Here’s why Russia lost more than 300,000 troops in 17 months of the Ukraine war

More than 300,000 Russian troops have been “liquidated” in the full-scale invasion of Ukraine launched by President Vladimir Putin nearly 15 months ago, according to figures released by Kyiv’s military.

As part of its daily update on the war, the General Staff of Ukraine’s Armed Forces posts figures on Russia’s troop and equipment losses. Moscow lost 610 soldiers over the past 24 hours, according to the military’s Wednesday casualty toll of Russian troops—bringing the total to 300,590.

While estimates of casualty figures vary, with Ukraine’s figures usually outstripping those of its Western allies, analysts have told Newsweek that Russian losses are increasingly affecting its ability to fight effectively. Poorly trained recruits, many of them from non-Russian ethnic areas, are often treated as “cannon fodder,” one said.

The toll continues to rise ahead of an anticipated counteroffensive from Ukraine to recapture its occupied territories, and as a bloody battle for the industrial city of Bakhmut in eastern Ukraine intensifies with counterattacks from Kyiv.

Russia itself rarely releases figures on troop losses, but when it does its estimates are far lower than those of Ukraine. In September 2022, Defense Minister Sergei Shoigu said 5,937 Russian troops had been killed in the conflict in Ukraine since February 24, 2022. This marked only the second time Russia released casualty figures in the war.

Estimates from Ukraine’s Western allies also tend to be more conservative than Ukraine’s, though far higher than those released by Russia. At the start of May, the U.S. National Security Council said that Russia had suffered 100,000 casualties, including 20,000 dead, since December alone. This followed an estimate in November 2022 from General Mark Milley, chairman of the Joint Chiefs of Staff, of 100,000 casualties during the first eight months of the invasion.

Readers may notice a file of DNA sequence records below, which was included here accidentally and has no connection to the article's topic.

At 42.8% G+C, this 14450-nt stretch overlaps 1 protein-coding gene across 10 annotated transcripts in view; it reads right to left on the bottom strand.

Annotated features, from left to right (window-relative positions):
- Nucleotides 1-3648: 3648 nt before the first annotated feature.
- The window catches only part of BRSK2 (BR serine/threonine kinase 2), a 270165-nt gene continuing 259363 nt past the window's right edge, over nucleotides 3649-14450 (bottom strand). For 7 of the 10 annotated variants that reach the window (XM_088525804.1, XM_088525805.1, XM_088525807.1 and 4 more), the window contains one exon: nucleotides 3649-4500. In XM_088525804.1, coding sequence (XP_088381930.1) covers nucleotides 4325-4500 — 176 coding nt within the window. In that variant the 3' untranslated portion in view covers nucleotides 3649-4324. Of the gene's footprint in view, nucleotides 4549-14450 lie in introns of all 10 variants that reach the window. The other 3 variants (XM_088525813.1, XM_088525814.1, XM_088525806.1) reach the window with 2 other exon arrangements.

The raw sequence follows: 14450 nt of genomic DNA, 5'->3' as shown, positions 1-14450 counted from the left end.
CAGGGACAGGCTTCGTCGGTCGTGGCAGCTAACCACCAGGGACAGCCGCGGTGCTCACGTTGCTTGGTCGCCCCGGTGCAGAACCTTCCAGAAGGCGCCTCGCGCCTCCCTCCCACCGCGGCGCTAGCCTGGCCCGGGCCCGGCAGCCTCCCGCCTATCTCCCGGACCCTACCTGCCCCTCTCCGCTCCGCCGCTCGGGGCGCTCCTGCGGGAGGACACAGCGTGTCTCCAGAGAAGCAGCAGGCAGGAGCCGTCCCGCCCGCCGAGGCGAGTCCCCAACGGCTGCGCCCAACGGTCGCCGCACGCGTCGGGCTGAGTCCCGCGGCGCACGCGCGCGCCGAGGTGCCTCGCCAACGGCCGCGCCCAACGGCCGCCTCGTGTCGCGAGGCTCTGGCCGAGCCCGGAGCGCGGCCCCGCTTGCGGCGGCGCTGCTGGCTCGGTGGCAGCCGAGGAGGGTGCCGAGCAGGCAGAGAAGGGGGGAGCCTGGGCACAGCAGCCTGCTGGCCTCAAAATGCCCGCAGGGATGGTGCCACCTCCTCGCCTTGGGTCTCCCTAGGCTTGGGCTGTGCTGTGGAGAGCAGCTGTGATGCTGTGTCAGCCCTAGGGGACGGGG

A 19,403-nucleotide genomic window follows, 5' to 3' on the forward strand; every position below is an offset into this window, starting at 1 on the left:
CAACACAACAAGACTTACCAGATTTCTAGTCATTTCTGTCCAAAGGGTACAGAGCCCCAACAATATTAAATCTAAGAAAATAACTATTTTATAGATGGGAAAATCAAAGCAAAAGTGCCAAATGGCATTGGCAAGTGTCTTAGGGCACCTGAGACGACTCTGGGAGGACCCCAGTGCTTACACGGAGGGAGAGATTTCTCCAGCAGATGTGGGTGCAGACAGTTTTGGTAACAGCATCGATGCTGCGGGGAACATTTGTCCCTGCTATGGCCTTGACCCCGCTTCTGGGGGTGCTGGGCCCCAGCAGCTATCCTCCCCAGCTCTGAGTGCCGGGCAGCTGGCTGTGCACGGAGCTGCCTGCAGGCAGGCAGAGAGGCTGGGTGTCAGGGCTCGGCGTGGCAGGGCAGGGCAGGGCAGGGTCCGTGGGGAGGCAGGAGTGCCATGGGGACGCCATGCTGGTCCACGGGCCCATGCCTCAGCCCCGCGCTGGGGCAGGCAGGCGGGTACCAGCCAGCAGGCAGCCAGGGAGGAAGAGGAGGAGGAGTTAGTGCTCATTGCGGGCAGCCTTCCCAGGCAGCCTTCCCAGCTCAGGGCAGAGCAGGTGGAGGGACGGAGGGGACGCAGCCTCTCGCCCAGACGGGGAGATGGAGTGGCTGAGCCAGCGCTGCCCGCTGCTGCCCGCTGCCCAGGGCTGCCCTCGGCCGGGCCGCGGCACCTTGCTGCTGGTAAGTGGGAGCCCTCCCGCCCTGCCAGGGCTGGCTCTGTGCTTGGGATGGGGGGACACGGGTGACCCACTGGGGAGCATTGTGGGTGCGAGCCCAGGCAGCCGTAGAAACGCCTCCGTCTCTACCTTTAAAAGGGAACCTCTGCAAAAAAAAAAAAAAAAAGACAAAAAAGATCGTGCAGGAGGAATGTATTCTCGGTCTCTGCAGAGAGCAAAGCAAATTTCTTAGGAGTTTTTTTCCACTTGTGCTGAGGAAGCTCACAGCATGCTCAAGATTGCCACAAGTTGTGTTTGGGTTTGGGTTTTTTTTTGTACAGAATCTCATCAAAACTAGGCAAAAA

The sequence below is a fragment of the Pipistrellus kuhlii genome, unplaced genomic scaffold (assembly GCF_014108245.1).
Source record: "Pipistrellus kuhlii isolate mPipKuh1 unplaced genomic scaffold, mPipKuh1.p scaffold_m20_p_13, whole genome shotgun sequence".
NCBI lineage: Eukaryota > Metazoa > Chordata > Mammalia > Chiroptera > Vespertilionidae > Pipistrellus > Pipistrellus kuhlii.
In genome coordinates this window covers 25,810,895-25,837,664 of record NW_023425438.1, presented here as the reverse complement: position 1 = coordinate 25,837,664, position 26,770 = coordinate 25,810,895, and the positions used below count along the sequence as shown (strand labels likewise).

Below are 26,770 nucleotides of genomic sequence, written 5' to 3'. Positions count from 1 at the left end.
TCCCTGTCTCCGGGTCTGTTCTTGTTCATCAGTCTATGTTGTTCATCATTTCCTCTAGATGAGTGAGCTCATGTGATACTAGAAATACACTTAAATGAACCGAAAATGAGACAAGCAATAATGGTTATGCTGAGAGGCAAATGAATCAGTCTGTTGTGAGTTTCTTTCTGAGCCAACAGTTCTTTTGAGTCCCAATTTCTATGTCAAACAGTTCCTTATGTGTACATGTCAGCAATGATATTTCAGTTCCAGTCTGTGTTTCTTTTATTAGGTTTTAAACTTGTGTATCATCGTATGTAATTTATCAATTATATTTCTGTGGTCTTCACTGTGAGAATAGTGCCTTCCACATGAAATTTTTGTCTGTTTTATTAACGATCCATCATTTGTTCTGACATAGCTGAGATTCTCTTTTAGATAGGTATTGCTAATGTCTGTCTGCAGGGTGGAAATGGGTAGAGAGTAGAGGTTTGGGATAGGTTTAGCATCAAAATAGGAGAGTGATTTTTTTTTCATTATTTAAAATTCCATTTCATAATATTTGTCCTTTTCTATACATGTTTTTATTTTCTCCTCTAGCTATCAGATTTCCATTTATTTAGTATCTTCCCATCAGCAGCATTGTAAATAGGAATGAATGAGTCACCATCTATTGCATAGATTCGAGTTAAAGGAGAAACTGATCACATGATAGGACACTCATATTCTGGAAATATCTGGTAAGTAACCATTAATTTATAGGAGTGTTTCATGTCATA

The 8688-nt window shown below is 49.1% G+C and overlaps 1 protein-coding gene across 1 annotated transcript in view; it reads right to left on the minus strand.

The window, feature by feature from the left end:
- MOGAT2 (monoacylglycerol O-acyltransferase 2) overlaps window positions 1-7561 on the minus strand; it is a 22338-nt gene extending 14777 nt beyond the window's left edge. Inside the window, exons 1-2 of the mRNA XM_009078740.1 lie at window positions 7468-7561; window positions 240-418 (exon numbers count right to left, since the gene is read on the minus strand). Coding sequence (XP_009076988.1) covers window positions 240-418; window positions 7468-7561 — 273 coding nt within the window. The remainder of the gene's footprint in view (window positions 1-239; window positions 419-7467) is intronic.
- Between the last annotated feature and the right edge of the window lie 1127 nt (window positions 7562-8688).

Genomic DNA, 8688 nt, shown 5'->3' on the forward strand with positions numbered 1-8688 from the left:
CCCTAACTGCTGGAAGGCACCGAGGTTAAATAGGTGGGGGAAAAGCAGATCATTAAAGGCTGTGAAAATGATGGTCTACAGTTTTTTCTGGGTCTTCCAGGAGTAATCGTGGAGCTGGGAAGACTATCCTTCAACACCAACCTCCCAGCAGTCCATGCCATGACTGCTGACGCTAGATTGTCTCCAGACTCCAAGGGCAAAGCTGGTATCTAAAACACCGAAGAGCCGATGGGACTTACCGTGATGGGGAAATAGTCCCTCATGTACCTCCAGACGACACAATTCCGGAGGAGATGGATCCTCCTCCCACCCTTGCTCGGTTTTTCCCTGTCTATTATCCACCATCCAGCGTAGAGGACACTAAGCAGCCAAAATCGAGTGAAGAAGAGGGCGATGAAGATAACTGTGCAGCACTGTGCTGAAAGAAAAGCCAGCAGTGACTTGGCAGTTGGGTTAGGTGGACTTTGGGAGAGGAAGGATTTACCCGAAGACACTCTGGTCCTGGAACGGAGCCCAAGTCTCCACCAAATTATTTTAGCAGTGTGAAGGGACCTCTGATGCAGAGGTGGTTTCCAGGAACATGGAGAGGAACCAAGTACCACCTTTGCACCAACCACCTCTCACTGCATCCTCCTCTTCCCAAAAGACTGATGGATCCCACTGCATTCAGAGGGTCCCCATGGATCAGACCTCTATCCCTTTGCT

An assessment by the U.S. Defense Intelligence Agency that was leaked in April found that Russia had suffered 189,500-223,000 total casualties, including 35,500-43,000 dead and 154,000-180,000 wounded.

The casualty figures have not been independently verified by Newsweek. Newsweek has contacted the Russian Defense Ministry for comment.

Russia Lost a Generation of Officers

“Despite any estimations, the losses are awful,” Pavel Luzin, a Russian political analyst and visiting scholar at The Fletcher School of Law and Diplomacy, told Newsweek.

Luzin said that such colossal casualties had damaged the “organizational integrity” of the Russian Armed Forces. Russia has lost not only soldiers, but also many officers on the battlefield in Ukraine.

“Russia lost a generation of officers, especially if we speak about bottom-level officers like lieutenants and captains,” Luzin added. “The most professional units have been lost already, and most of them [were] lost in the first six months of the war.”

The BBC’s Russian service reported in September 2022, citing publicly available data, that Russia had lost more than 900 special forces soldiers, paratroopers, marines and pilots in over six months of Putin’s full-scale invasion of Ukraine.

That figure included 151 soldiers from Russia’s military intelligence, 337 marines, 245 troops from the National Guard’s special forces and riot police, 144 members of elite paratrooper units, 20 members of the Federal Security Service (FSB) and Federal Guards Service (FSO), as well as at least 67 combat pilots.

Poor Leadership

Poor leadership within the Kremlin is partly to blame for the death toll, said Luzin, noting that Russian military chiefs played only a minor role during planning for the war.

“The main role was played by intelligence officers around Vladimir Putin, by FSB guys and so on. They believed they needed [Russia’s] Armed Forces just for fire support. They believed that they [had] the situation in Ukraine under their control,” he said.

But reality turned out to be vastly different to what the Russian Armed Forces were expecting, said Luzin. “The military leadership commanders were not prepared for this. And that’s why they lost so many elite troops.

“There is a paradox—Russia was unprepared for the war in terms of military, technical terms, in terms of training of people and so on. But at the same time, the Russian Federation could not be prepared better than it was at the beginning of 2022.”